With its dome nearly 800 feet above sea level, the Split Rock Lighthouse is constantly whipped by heavy winds and rain.
As mother nature continues to take her toll on the property, the Minnesota Historical Society (MHS) faces the constant challenge of trying to keep the landmark clean while preventing further damage to the lighthouse’s exposed and aging surfaces. In preparation of the lighthouse’s 100th anniversary, the building underwent a complete restoration to prepare one of Minnesota’s most well-known landmarks for future decades.
Traditional cleaning methods fall short
Soda blasting, a common cleaning method for restoring historic buildings, involves timely and costly containment setup, in addition to cleanup of the discarded soda. The fine sodium powder used in this process leaves a residue that prevents new paint from bonding to surfaces.
“We evaluated a number of cleaning methods, and our analysis found that sand and other forms of media blasting were quite destructive in the restoration of historical property.” - Paul Waugh, project manager for the Split Rock Lighthouse Restoration Project.
MHS needed an alternative to soda blasting in order to:
Prepare inside/outside surfaces to receive a new coat of paint
Carefully clean the inner workings of the delicate Fresnel lens
Clean the cast iron deck
Remove old titanium putty from pits in the cast iron roof
With a focus on a complete restoration and finding a cleaning solution that would not damage the lighthouse or remove any metal, MHS and its partner Collaborate Design Group (CDG) evaluated a number of different cleaning systems and solutions.
The Solution: Dry Ice Blasting
CDG conducted research on the dry ice blasting process and was drawn to the method's ability to clean electrical components without damage. Also important to the lighthouse project was that dry ice blasting produces zero residue.
The dry ice blasting process uses non-abrasive media in the form of recycled CO2 pellets that won’t damage surfaces or equipment. The combination of dry ice cleaning’s kinetic energy and thermal effects break the connection between the dirt and surface, lifting away contaminants.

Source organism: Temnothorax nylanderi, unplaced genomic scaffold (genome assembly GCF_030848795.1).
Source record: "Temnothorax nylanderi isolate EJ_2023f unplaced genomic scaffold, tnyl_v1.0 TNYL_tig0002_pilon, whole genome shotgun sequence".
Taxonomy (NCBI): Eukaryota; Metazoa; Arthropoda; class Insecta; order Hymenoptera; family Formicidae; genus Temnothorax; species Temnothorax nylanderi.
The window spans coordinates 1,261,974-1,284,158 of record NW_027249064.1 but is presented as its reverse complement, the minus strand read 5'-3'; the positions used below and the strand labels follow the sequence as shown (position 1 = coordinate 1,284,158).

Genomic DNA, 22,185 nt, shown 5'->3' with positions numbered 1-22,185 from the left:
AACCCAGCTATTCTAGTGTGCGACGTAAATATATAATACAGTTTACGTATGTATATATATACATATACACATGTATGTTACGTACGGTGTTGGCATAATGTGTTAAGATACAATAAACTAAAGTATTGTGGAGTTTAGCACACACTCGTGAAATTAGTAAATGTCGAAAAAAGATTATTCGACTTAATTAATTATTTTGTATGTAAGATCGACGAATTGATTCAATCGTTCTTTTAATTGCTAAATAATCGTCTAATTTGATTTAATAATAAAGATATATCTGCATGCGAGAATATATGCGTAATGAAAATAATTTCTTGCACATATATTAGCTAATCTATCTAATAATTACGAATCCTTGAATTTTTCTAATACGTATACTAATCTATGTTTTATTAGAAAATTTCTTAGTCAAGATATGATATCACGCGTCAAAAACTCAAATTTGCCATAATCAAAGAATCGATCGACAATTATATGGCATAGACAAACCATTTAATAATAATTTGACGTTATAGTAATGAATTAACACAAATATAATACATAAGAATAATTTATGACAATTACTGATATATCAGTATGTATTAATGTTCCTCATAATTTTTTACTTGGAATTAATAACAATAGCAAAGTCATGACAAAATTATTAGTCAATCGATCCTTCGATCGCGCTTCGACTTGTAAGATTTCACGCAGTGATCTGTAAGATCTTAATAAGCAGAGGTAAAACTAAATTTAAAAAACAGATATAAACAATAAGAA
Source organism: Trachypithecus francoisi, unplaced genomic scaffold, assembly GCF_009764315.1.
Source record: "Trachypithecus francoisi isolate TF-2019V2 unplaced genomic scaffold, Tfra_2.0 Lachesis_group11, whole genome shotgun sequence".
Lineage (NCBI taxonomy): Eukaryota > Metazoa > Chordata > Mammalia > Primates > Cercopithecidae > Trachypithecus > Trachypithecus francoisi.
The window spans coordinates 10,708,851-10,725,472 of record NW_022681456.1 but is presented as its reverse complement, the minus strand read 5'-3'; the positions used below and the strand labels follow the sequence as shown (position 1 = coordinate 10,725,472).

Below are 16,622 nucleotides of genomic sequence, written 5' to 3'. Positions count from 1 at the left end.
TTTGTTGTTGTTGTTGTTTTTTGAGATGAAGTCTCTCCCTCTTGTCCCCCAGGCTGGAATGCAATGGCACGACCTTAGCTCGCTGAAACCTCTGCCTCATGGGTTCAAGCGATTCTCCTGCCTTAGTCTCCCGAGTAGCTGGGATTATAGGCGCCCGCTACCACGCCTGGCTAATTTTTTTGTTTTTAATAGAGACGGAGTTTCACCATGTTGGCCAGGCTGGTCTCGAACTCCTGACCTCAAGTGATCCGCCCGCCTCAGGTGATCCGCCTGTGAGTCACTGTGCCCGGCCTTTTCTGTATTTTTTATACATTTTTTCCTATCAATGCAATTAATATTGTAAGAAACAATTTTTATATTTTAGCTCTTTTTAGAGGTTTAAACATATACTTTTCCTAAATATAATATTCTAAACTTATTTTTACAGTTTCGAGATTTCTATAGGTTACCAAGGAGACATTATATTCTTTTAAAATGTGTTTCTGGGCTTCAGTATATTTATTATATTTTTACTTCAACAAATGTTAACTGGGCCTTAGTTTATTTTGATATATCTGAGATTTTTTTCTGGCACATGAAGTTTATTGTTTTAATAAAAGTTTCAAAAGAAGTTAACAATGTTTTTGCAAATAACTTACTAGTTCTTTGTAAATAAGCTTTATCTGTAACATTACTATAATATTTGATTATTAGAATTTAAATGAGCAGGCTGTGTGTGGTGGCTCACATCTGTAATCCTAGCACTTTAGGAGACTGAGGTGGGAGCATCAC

Unlike blasting with other media, dry ice cleaning:
Does not leave any secondary waste
Is safe and non-toxic
Does not create downstream contamination
Veit & Company, a Minnesota-based cleaning contractor, was invited to demonstrate how dry ice cleaning could achieve these goals. The objective was to remove loose and flaking paint, mold, surface contaminants and putty without damaging the lantern room.
"During our demonstration, what ultimately sold MHS on the process was the fact that we were also able to show that dry ice blast cleaning does not produce secondary waste. Any paint chips and debris that we removed during the blasting process could be cleaned up using a shop vac.” - Dan Gotz, project manager, Veit & Co.
Veit used dry ice blasting to prepare the lighthouse for restoration. The dry ice blasting process delivered.
1) Removed old chipped paint and residue without any secondary waste
The combination of the kinetic and thermal gradient effects of dry ice blasting breaks the bond between the surface and the residue, which is blasted away and easily removed.
The dry ice particles sublimate upon impact, leaving no other cleaning by-product and eliminating the added cost and inconvenience of secondary waste treatment and disposal.
2) Cleared out the titanium putty from pits in the cast iron dome
Titanium putty is the preferred option for filling the pits because it is able to withstand the rough elements that the lighthouse is constantly exposed to. The putty reacts the same as cast iron in that it will expand when heated and contract when cold.
With the old putty completely removed by the blasting process, MHS was able to put fresh putty in the pits and prevent the leaks.
3) Clean interiors/exteriors and delicate parts without damage
The non-abrasive, non-conductive properties of dry ice blasting allowed Veit to clean the interior and exterior of the lighthouse’s lantern room. The Split Rock maintenance crew was able to control the pressure of the blast stream, which ensured that no additional damage was done to the landmark.
Veit was able to clean around the rare and expensive Fresnel lens, which was covered in soda after the prior preservation project.
4) Clean quickly and efficiently without additional clean up
The entire blasting process took four days, and with little clean up time, painting crews were able to begin priming and painting right away.
While the blast cleaning process was a small part of the overall preservation project, it played a major role in prepping the lighthouse for the rest of the work to be done. With the goal to undo what nature has done to Split Rock for nearly 100 years, CDG and Veit were able to help restore the lighthouse to its 1920s appearance using dry ice cleaning.